by Max Akroyd
Another thing that fades away with this occupation is the ability to enjoy being away from home. A couple of days’ change of scene is fine, but any longer and I’d be climbing the walls with stress about a major, world-changing issue – like the health of my parsnip seedlings..! It’s this all-consuming nature that would make subsistence farming pretty wretched if you didn’t choose to do it.
In Brittany, growth rates are usually explosive at this time of year – with annual weeds swamping optimism and the grass growing as fast as you can cut it. But this very warm, dry spell is helpfully keeping things in check a bit. Even those other great hope-munchers, the slugs and snails, are in abeyance. In nature there’s always a pay back though, and yesterday I was standing in the twilight watering things, instead of doing something useful like talking over my wife’s favourite TV programme.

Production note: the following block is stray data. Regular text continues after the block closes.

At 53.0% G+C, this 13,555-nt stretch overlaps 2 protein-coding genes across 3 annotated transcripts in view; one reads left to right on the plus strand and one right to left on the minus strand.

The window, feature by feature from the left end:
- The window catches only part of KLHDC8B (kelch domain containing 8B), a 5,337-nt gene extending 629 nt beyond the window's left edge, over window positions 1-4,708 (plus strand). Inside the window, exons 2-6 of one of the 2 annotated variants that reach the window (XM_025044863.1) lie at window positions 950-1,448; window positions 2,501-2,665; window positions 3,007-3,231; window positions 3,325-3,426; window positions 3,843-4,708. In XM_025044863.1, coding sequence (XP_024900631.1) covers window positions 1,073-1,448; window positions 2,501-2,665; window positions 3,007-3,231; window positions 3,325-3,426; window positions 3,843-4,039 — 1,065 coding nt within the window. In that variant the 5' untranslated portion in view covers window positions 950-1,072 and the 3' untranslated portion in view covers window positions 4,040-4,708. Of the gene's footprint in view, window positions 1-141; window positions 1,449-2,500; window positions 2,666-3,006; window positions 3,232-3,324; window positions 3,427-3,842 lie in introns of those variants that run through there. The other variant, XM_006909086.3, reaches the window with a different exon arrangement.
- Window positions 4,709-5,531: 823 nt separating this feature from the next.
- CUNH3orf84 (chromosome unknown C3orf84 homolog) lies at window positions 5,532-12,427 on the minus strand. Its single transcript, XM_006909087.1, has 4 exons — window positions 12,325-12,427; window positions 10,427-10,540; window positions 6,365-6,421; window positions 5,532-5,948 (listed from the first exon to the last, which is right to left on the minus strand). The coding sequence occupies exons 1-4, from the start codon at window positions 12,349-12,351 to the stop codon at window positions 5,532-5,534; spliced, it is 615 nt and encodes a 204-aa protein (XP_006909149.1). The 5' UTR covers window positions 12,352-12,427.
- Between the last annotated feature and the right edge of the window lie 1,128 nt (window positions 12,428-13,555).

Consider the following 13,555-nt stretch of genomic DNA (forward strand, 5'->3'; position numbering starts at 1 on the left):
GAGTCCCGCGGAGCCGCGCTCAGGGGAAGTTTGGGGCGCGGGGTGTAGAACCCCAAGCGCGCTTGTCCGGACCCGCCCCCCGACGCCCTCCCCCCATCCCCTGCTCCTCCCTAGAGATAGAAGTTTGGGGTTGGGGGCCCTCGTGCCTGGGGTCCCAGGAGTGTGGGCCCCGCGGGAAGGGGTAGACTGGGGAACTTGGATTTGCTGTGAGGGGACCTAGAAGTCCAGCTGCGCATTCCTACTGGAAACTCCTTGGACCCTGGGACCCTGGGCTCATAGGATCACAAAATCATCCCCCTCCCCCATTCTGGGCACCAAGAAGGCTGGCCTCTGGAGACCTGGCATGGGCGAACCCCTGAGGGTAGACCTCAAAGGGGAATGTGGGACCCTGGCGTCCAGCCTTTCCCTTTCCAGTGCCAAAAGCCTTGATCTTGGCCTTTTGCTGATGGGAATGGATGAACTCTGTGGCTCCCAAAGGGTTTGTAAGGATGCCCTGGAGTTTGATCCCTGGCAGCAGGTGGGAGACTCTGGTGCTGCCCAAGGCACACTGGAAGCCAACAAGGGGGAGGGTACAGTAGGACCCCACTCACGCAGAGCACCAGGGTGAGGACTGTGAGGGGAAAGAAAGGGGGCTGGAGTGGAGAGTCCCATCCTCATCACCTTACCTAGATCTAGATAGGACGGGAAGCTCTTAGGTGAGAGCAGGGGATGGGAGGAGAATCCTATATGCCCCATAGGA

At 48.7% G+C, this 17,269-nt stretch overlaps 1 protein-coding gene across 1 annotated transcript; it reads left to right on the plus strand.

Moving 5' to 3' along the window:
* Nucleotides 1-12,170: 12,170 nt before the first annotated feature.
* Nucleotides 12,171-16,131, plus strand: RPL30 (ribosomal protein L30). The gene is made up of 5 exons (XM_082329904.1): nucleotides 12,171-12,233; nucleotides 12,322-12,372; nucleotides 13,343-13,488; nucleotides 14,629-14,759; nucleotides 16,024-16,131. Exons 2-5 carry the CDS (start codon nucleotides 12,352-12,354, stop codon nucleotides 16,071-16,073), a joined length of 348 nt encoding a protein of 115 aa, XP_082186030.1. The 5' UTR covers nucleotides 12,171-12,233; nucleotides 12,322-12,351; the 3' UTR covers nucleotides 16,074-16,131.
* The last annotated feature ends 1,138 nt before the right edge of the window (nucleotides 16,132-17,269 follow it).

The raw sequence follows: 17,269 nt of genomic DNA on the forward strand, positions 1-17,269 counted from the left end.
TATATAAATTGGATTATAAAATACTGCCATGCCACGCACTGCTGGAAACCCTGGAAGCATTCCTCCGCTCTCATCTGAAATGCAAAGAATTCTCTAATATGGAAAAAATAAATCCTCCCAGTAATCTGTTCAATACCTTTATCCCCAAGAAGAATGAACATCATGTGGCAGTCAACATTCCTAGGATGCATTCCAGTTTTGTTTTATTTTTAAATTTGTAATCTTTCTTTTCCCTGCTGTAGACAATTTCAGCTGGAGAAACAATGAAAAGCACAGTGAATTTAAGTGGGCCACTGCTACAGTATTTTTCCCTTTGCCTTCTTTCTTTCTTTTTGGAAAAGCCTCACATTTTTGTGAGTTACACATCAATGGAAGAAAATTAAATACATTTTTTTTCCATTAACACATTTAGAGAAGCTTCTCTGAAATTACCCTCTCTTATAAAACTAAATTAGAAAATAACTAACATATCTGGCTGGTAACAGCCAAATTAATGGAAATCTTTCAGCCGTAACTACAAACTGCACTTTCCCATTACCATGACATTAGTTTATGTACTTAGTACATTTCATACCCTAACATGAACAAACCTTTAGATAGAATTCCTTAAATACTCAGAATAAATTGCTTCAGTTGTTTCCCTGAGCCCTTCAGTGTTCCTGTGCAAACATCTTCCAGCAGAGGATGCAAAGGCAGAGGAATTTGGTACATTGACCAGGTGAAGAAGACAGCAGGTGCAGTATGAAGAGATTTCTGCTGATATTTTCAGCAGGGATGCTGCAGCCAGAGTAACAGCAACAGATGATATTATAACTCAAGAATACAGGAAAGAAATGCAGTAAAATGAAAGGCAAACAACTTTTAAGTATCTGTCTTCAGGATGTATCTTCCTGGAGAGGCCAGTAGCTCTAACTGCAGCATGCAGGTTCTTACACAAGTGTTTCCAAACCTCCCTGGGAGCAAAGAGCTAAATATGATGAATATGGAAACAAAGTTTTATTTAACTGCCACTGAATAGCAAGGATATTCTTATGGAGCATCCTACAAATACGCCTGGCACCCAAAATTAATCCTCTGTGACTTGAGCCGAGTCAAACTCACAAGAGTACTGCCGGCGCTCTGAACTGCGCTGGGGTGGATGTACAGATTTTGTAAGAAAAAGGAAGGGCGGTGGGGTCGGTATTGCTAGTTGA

The seed beds are now dust dry. Any more sowing direct now means more watering, so I’m going to hold off for the rest of this (dry) week. I’m also not convinced that there won’t be another frost, so that rules out another tier of tender planting outs.
What remains are the ranks of second wave brassicas. Everything sown in October (cauliflowers, Portuguese cabbages) is already in the ground, but there are trays and trays of kales, summer cabbages and brussel sprouts ready for the off. If I plant them through plastic they will have damp soil to spread their roots into and a wash or two with seaweed solution should see them through.